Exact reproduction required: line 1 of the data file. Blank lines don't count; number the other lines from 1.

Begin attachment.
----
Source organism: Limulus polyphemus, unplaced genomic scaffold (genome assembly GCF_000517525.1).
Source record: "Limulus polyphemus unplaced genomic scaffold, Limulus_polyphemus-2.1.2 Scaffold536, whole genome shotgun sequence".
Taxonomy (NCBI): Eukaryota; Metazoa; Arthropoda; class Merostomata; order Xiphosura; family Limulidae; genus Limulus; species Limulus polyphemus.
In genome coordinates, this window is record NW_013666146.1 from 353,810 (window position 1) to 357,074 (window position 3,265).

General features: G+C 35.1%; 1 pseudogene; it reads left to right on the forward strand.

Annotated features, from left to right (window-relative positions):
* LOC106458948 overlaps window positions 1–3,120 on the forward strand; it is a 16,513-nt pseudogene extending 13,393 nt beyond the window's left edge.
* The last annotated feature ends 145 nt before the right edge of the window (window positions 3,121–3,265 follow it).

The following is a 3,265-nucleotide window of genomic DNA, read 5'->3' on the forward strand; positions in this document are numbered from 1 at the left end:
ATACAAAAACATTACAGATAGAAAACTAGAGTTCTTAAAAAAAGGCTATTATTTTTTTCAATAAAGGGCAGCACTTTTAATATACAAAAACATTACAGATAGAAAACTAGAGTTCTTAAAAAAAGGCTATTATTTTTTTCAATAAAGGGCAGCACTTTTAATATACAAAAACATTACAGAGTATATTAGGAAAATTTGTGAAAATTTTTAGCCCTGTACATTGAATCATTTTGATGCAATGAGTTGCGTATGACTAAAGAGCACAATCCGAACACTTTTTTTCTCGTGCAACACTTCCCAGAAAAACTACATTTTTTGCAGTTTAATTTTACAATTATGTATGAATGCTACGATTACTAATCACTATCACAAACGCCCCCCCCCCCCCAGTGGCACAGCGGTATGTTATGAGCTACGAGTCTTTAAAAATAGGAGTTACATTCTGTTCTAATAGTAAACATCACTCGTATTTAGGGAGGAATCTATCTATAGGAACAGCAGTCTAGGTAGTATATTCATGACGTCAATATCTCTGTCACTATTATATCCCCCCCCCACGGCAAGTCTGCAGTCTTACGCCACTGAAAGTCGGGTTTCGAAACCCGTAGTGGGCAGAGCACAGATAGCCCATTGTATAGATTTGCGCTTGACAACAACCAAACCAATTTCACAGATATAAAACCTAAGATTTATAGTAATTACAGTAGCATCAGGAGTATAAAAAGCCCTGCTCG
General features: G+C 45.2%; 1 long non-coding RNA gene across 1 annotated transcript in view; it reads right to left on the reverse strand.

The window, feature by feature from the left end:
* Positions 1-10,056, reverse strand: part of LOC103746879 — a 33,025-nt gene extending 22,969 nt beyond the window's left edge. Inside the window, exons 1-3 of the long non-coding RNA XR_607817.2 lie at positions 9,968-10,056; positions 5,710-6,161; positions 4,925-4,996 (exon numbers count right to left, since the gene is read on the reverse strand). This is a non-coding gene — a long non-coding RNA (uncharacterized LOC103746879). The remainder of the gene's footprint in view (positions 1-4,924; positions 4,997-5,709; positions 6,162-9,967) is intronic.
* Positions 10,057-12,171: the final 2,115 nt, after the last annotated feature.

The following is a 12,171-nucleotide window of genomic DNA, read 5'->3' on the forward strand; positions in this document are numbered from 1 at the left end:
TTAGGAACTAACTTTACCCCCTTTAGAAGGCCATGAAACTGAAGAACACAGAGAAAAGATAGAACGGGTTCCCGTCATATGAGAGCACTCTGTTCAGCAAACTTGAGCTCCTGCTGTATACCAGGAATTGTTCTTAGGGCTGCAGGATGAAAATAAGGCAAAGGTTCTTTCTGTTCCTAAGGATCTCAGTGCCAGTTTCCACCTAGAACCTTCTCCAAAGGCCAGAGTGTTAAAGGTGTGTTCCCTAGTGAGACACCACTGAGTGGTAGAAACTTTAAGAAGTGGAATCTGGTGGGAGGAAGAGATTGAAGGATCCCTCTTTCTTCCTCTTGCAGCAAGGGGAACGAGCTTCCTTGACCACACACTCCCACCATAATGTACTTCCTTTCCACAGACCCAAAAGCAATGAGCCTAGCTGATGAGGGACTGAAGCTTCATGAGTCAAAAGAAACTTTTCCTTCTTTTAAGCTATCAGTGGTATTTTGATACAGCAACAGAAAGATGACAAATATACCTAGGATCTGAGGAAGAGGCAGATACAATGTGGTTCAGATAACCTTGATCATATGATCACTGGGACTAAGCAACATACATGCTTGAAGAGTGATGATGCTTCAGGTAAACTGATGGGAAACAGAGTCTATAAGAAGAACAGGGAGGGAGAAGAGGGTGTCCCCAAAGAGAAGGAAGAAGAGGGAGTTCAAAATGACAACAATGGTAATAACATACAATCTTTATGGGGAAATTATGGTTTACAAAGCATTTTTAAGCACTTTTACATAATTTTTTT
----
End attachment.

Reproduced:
Source organism: Limulus polyphemus, unplaced genomic scaffold (genome assembly GCF_000517525.1).